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Editorial: Convenience of online medical checkups in Japan must be balanced with safety

The Japanese government has laid out a policy of expanding the scope of online medical consultations, and the Ministry of Health, Labor and Welfare has started considering concrete measures in line with instructions from Prime Minister Yoshihide Suga to advance digitalization in Japan.

    The policy would enable doctors to consult patients at home and other locations via video, and prescribe them medicine, among other actions.

    Up until now such online consultations had generally been permitted from the second checkup onward, but not for the first, in principle. Insurance coverage, meanwhile, had been provided only for illnesses designated by the health ministry, such as lifestyle-related diseases.

    Due to the spread of the coronavirus, patients have increasingly shied away from checkups at medical institutions, and so as a special measure, doctors have been allowed to see patients online for various illnesses, including for their first consultation. The plan is to leave this expanded scope in place, with certain provisions, even after the spread of coronavirus infections is brought under control.

    However, this is an issue that pertains to the health and lives of patients. When determining the extent of permissible online consultations after the outbreak is brought under control, officials must ascertain the merits and demerits of such a system.

    Online consultations save people the hassle of having to go to a medical institution to see a doctor. It has been pointed out that this makes it easier for patients in depopulated areas where medical systems are sparse to receive care. It also becomes easier for busy people in Japan's working generations to get checkups.

    However, while face-to-face consultations allow examination by touch and with stethoscopes and other equipment, online checkups rely mainly on video images. The amount of information that can be gathered is limited and testing by health care professionals isn't possible online. From the perspective of doctors, there remain concerns that they wouldn't be able to sufficiently examine patients, which could hinder them from making apt decisions.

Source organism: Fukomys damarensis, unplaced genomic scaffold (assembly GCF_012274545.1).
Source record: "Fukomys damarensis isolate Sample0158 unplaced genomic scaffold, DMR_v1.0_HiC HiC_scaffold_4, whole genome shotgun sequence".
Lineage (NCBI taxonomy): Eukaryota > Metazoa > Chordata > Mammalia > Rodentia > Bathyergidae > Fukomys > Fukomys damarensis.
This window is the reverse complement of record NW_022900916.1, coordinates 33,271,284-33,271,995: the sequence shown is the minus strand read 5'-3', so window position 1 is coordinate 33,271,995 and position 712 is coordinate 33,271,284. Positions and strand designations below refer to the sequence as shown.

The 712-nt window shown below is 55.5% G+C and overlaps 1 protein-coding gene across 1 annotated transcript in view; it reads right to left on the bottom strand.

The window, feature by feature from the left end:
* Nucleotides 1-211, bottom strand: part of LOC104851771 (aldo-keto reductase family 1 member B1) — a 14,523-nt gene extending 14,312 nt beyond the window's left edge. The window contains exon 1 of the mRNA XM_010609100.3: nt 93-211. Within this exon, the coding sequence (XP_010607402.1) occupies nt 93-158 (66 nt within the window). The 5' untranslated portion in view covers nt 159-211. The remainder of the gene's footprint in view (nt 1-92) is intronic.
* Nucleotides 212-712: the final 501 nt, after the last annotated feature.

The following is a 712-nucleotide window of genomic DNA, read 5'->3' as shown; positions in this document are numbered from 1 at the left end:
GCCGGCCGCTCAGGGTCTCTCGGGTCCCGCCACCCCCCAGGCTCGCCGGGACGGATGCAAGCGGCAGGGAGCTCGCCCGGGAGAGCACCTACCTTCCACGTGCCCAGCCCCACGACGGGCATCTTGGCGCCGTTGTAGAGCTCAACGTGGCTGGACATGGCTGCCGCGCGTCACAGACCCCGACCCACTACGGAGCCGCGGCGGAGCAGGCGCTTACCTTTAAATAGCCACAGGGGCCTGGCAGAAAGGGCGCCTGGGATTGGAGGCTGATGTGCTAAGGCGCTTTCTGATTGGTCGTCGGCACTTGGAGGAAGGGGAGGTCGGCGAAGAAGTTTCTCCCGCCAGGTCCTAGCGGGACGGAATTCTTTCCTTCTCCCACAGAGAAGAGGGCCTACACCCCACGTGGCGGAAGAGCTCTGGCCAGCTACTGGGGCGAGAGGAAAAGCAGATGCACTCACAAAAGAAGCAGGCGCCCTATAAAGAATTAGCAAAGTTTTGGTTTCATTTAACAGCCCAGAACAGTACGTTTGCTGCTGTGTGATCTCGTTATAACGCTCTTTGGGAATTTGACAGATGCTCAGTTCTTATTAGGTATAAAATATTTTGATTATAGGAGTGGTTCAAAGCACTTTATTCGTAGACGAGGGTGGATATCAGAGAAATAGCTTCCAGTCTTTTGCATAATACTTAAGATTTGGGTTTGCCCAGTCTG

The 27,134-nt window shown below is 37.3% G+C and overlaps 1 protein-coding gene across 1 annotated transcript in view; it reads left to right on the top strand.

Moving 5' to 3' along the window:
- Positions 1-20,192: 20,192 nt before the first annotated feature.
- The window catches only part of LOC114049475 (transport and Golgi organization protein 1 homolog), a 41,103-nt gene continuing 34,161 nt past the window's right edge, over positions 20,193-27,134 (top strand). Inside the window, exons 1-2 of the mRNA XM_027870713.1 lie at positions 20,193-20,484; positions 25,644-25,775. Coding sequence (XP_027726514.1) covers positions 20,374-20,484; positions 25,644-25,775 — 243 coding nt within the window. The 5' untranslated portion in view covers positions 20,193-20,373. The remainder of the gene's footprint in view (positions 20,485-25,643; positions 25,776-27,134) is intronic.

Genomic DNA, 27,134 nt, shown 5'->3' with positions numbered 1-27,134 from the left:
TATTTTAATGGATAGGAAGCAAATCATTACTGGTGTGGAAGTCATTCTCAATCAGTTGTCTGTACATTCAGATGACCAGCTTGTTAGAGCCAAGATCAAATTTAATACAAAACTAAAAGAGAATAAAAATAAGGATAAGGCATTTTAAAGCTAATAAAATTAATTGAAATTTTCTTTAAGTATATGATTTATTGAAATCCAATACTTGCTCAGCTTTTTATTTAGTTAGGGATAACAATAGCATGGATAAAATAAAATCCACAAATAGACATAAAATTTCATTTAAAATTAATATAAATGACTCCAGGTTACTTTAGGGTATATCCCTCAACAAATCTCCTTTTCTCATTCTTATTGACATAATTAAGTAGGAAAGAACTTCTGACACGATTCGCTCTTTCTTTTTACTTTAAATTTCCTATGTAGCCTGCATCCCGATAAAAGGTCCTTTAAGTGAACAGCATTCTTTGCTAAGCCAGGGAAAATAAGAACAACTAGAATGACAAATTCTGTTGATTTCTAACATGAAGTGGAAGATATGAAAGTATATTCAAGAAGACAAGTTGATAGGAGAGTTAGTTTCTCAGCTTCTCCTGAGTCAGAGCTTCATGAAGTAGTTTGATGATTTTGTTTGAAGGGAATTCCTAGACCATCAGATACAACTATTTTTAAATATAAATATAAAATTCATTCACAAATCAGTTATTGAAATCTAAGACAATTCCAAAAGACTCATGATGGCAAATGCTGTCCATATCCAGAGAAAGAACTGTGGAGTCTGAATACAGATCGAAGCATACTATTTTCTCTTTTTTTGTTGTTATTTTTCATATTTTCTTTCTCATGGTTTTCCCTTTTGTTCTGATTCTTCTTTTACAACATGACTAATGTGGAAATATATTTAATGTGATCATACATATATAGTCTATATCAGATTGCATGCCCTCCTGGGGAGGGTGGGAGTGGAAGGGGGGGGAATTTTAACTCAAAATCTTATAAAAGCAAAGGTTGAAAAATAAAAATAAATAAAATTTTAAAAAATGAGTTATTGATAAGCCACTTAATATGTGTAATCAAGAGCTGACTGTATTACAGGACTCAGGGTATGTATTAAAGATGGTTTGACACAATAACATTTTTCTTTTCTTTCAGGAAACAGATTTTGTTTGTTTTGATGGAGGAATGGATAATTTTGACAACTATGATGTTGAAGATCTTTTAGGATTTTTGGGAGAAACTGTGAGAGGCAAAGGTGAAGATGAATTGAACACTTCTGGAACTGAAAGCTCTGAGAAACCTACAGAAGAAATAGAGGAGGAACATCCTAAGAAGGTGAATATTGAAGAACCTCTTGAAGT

The appropriateness of online consultations varies according to the medical department and the type of illness. There is a need to carefully consider the purpose of moving consultations online and think about which patients and illnesses should be eligible for examinations over the internet.

    During the first consultation, it can be particularly difficult to ascertain the illness online. In some European countries where online consultations are allowed, there are cases in which examinations are limited to the family physician. Health minister Norihisa Tamura has indicated that the ministry is similarly preparing to limit the first consultation to the person's regular doctor.

    If the scope of online examinations is permanently expanded, it will probably be necessary to prepare manuals to raise the quality of consultations. Patients, too, need to sufficiently understand the characteristics of online medical checkups before going ahead with them.

    Online consultations are convenient for patients, but officials should consider a mechanism to make sure that the safety and credibility of medical treatment is not damaged.

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